W.I. Newsletter August 2017

Flushed with the success of our Centenary Tea Party we gathered back in the Village Hall later in July for our monthly meeting.  Our President gave us all a pat on the back for such a successful event and read extracts from the congratulatory thank you letters received from attendees. 

Kate also reflected on some of our other activities in what had been a busy month for our members including visiting a quirky garden at Ashe Park near Overton – this was organised by Carol Pratt who is a co-ordinator for the National Garden Scheme in the area.  It was one of those rare warm summer evenings, quite glorious.

Our speaker in July was Anthony Raper, who is a member of Andover Archaeological and History Society and author of several local history publications, and he had been invited to tell us about the long history of The Weyhill Fair.

The origins of this annual event can be traced back to 1225 and the site of the Fair was probably influenced by the intersection of two ancient roadways; the Harrow Way, on an east -west axis, and the Gold Road running south/north.

It was primarily a Sheep Fair with 500,000 sheep per day being traded in the 1600s and the animals being driven from as far as Birmingham and Cornwall.  Cattle, horses, cheese and hops were also traded as well as all the associated tools and equipment and, of course, the food and drink stalls.  A Mop Fair or Hiring Fair also took place where itinerant labourers such as shepherds, herdsmen, carriers, etc would present themselves for hire.  The Pleasure Fair also proved entertainment with Gallopers and stalls selling souvenirs – some of which can be seen in Andover Museum.

In 1882 Weyhill rail station opened and livestock began to be transported by train, however, the decline of the Fair was beginning.  In 1914 the turnover of livestock was substantially reduced, as shown by a poster advertising 1200 sheep and 250 cattle for sale, and horses were being taken for use in WWI.  1919 saw the start of the sale of Fairground land.  In 1928 the bartering style of sale was changed to an auction format and despite the introduction of a Spring Fair in April and a Summer Fair in July, in the 1930s, the Fair finally closed in 1957. Attempts at a revival occurred in 1959 and 1960, but both ended in failure.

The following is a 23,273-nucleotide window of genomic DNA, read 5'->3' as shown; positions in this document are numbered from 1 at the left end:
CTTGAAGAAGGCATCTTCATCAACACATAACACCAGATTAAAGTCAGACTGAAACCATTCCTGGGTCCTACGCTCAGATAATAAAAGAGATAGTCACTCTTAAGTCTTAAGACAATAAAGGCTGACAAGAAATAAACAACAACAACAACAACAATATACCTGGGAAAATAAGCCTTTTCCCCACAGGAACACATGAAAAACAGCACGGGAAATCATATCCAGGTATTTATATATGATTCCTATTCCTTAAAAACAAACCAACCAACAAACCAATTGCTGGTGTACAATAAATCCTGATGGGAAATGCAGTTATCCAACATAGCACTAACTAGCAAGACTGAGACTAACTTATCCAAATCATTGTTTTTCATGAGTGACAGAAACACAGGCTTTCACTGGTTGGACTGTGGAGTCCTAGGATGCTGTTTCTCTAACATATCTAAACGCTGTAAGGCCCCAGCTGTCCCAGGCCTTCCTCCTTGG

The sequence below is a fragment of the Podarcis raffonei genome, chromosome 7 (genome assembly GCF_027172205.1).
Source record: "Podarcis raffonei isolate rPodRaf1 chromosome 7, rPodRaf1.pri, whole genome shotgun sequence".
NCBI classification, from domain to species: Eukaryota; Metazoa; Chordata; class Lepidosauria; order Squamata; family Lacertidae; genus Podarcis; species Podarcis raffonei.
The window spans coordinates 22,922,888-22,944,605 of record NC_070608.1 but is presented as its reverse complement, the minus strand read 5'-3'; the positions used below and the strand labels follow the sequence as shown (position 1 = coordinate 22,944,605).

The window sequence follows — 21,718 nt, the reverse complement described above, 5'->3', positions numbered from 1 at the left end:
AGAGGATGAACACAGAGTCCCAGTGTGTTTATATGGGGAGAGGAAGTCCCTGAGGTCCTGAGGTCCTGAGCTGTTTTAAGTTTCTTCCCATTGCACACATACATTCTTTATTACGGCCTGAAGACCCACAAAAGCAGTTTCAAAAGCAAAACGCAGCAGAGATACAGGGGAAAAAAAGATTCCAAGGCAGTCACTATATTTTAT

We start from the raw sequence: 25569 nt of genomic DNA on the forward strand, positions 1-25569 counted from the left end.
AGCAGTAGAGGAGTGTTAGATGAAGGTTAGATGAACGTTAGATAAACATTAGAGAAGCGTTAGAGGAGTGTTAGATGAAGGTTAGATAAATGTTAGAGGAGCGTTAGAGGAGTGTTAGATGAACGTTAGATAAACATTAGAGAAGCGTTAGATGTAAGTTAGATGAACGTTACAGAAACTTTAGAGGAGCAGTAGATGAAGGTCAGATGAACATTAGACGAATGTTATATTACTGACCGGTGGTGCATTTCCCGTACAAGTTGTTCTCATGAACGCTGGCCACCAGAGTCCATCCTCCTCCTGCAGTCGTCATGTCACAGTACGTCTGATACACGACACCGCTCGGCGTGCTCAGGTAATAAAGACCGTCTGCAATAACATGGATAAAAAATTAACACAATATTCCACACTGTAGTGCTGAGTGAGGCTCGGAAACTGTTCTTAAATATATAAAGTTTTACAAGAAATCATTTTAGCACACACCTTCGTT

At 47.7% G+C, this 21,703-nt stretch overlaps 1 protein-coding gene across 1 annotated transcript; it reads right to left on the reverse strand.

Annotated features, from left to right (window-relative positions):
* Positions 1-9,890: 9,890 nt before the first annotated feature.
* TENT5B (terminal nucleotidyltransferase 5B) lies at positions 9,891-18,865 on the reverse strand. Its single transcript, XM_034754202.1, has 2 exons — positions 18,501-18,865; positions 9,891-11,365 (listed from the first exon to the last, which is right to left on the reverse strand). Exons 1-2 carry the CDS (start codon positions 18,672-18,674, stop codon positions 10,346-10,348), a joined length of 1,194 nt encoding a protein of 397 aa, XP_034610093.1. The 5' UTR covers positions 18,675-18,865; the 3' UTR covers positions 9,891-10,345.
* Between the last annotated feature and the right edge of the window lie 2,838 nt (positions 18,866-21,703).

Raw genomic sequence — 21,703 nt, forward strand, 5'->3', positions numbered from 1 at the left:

If you would like to read more about the history of The Weyhill Fair then Tony has written another book on the subject which will be available later this year.

Whilst there is no meeting in August, members have still been getting together at all the various groups and clubs.  The walkers rambled around Sutton Scotney, the reading group met to discuss their latest selection, breakfast was eaten at Leckford Nurseries and the Supper Club indulged at The Boot in Houghton.  The skittles team were in action, whilst they didn’t disgrace themselves, they will not be progressing further in this year’s competition.

Members are now busy preparing for the Village Fete on 2nd September – remember to visit the W.I. refreshments.

Our next meeting is on 28th September and Fiona Caruana will be inviting our members to participate in some Zumba.  Sounds energetic!  Please come along for a fun evening in the Village Hall for a 7.30 p.m. start.


Diary Dates:

02 September – Abbotts Ann Village Fete (W.I. Refreshments)

07 September – Supper Club

09 September – Walking Group

12 September – Reading Group

28 September – Monthly Meeting – 7.30 p.m. Village Hall : Zumba with Fiona Caruana